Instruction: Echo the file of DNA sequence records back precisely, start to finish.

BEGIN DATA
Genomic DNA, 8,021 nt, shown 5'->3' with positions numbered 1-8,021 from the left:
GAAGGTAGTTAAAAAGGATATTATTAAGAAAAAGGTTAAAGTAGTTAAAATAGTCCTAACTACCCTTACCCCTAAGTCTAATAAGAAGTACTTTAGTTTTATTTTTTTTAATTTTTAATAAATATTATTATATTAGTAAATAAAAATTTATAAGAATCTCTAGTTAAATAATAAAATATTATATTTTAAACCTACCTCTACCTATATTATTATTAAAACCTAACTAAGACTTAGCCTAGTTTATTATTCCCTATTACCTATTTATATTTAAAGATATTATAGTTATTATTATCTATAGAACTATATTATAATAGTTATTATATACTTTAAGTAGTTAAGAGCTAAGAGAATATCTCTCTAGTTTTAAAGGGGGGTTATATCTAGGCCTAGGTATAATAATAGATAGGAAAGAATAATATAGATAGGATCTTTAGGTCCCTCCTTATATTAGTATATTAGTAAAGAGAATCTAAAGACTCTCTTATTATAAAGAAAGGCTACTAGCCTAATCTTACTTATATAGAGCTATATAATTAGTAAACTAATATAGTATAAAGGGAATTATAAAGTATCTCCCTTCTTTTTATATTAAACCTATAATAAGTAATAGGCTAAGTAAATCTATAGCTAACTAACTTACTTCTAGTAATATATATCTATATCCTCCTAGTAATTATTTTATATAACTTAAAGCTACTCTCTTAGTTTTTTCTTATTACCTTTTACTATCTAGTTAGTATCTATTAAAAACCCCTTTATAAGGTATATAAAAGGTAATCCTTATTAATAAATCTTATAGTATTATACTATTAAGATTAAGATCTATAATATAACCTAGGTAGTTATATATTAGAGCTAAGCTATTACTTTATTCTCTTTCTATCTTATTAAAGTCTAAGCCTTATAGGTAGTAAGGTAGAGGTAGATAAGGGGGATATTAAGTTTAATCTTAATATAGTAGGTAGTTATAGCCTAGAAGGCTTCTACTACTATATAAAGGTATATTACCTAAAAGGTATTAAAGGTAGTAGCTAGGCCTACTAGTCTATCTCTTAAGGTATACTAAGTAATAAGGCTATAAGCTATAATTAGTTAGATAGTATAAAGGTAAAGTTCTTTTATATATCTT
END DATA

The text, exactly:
Genomic DNA, 8,021 nt, shown 5'->3' with positions numbered 1-8,021 from the left:
GAAGGTAGTTAAAAAGGATATTATTAAGAAAAAGGTTAAAGTAGTTAAAATAGTCCTAACTACCCTTACCCCTAAGTCTAATAAGAAGTACTTTAGTTTTATTTTTTTTAATTTTTAATAAATATTATTATATTAGTAAATAAAAATTTATAAGAATCTCTAGTTAAATAATAAAATATTATATTTTAAACCTACCTCTACCTATATTATTATTAAAACCTAACTAAGACTTAGCCTAGTTTATTATTCCCTATTACCTATTTATATTTAAAGATATTATAGTTATTATTATCTATAGAACTATATTATAATAGTTATTATATACTTTAAGTAGTTAAGAGCTAAGAGAATATCTCTCTAGTTTTAAAGGGGGGTTATATCTAGGCCTAGGTATAATAATAGATAGGAAAGAATAATATAGATAGGATCTTTAGGTCCCTCCTTATATTAGTATATTAGTAAAGAGAATCTAAAGACTCTCTTATTATAAAGAAAGGCTACTAGCCTAATCTTACTTATATAGAGCTATATAATTAGTAAACTAATATAGTATAAAGGGAATTATAAAGTATCTCCCTTCTTTTTATATTAAACCTATAATAAGTAATAGGCTAAGTAAATCTATAGCTAACTAACTTACTTCTAGTAATATATATCTATATCCTCCTAGTAATTATTTTATATAACTTAAAGCTACTCTCTTAGTTTTTTCTTATTACCTTTTACTATCTAGTTAGTATCTATTAAAAACCCCTTTATAAGGTATATAAAAGGTAATCCTTATTAATAAATCTTATAGTATTATACTATTAAGATTAAGATCTATAATATAACCTAGGTAGTTATATATTAGAGCTAAGCTATTACTTTATTCTCTTTCTATCTTATTAAAGTCTAAGCCTTATAGGTAGTAAGGTAGAGGTAGATAAGGGGGATATTAAGTTTAATCTTAATATAGTAGGTAGTTATAGCCTAGAAGGCTTCTACTACTATATAAAGGTATATTACCTAAAAGGTATTAAAGGTAGTAGCTAGGCCTACTAGTCTATCTCTTAAGGTATACTAAGTAATAAGGCTATAAGCTATAATTAGTTAGATAGTATAAAGGTAAAGTTCTTTTATATATCTT